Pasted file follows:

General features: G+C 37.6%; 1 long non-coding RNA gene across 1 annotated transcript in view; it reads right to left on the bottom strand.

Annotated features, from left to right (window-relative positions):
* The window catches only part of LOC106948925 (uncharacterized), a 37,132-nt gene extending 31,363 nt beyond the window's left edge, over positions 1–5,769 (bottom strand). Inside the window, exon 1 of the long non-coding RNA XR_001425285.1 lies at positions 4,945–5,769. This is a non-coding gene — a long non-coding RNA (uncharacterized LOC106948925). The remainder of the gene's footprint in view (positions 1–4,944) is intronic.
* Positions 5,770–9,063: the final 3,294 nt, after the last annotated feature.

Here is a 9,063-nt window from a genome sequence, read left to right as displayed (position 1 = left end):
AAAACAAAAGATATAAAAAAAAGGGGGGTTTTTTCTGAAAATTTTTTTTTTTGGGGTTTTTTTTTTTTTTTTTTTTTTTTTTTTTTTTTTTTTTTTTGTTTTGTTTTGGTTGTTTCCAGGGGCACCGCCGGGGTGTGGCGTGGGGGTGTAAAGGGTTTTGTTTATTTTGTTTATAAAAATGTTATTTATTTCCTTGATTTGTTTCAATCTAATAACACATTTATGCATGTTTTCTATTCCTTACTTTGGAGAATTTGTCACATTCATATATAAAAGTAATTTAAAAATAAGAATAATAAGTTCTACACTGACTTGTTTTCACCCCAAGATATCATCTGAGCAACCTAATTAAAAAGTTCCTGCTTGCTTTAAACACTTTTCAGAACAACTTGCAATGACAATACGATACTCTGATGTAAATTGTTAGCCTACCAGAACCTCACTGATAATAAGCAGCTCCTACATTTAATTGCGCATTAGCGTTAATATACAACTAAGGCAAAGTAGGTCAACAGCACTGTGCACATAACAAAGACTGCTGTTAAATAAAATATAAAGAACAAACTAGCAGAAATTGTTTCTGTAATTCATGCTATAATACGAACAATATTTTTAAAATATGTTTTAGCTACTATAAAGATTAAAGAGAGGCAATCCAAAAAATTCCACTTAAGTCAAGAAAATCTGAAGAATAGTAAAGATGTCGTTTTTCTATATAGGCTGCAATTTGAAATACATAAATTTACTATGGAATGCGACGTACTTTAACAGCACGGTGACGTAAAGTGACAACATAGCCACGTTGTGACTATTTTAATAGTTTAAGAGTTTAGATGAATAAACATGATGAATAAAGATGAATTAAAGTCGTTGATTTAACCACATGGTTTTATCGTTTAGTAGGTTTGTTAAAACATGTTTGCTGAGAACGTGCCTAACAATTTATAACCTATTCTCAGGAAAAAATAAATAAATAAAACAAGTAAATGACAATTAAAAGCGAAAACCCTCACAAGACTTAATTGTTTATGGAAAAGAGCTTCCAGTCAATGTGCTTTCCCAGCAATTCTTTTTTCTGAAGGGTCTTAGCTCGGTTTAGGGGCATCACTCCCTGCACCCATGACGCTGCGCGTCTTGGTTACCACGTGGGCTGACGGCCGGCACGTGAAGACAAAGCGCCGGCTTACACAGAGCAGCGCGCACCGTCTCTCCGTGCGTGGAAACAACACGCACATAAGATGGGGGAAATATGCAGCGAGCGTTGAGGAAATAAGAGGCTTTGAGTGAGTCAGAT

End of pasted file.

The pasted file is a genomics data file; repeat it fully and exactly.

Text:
General features: G+C 37.6%; 1 long non-coding RNA gene across 1 annotated transcript in view; it reads right to left on the bottom strand.

Annotated features, from left to right (window-relative positions):
* The window catches only part of LOC106948925 (uncharacterized), a 37,132-nt gene extending 31,363 nt beyond the window's left edge, over positions 1–5,769 (bottom strand). Inside the window, exon 1 of the long non-coding RNA XR_001425285.1 lies at positions 4,945–5,769. This is a non-coding gene — a long non-coding RNA (uncharacterized LOC106948925). The remainder of the gene's footprint in view (positions 1–4,944) is intronic.
* Positions 5,770–9,063: the final 3,294 nt, after the last annotated feature.

Here is a 9,063-nt window from a genome sequence, read left to right as displayed (position 1 = left end):
AAAACAAAAGATATAAAAAAAAGGGGGGTTTTTTCTGAAAATTTTTTTTTTTGGGGTTTTTTTTTTTTTTTTTTTTTTTTTTTTTTTTTTTTTTTTTGTTTTGTTTTGGTTGTTTCCAGGGGCACCGCCGGGGTGTGGCGTGGGGGTGTAAAGGGTTTTGTTTATTTTGTTTATAAAAATGTTATTTATTTCCTTGATTTGTTTCAATCTAATAACACATTTATGCATGTTTTCTATTCCTTACTTTGGAGAATTTGTCACATTCATATATAAAAGTAATTTAAAAATAAGAATAATAAGTTCTACACTGACTTGTTTTCACCCCAAGATATCATCTGAGCAACCTAATTAAAAAGTTCCTGCTTGCTTTAAACACTTTTCAGAACAACTTGCAATGACAATACGATACTCTGATGTAAATTGTTAGCCTACCAGAACCTCACTGATAATAAGCAGCTCCTACATTTAATTGCGCATTAGCGTTAATATACAACTAAGGCAAAGTAGGTCAACAGCACTGTGCACATAACAAAGACTGCTGTTAAATAAAATATAAAGAACAAACTAGCAGAAATTGTTTCTGTAATTCATGCTATAATACGAACAATATTTTTAAAATATGTTTTAGCTACTATAAAGATTAAAGAGAGGCAATCCAAAAAATTCCACTTAAGTCAAGAAAATCTGAAGAATAGTAAAGATGTCGTTTTTCTATATAGGCTGCAATTTGAAATACATAAATTTACTATGGAATGCGACGTACTTTAACAGCACGGTGACGTAAAGTGACAACATAGCCACGTTGTGACTATTTTAATAGTTTAAGAGTTTAGATGAATAAACATGATGAATAAAGATGAATTAAAGTCGTTGATTTAACCACATGGTTTTATCGTTTAGTAGGTTTGTTAAAACATGTTTGCTGAGAACGTGCCTAACAATTTATAACCTATTCTCAGGAAAAAATAAATAAATAAAACAAGTAAATGACAATTAAAAGCGAAAACCCTCACAAGACTTAATTGTTTATGGAAAAGAGCTTCCAGTCAATGTGCTTTCCCAGCAATTCTTTTTTCTGAAGGGTCTTAGCTCGGTTTAGGGGCATCACTCCCTGCACCCATGACGCTGCGCGTCTTGGTTACCACGTGGGCTGACGGCCGGCACGTGAAGACAAAGCGCCGGCTTACACAGAGCAGCGCGCACCGTCTCTCCGTGCGTGGAAACAACACGCACATAAGATGGGGGAAATATGCAGCGAGCGTTGAGGAAATAAGAGGCTTTGAGTGAGTCAGAT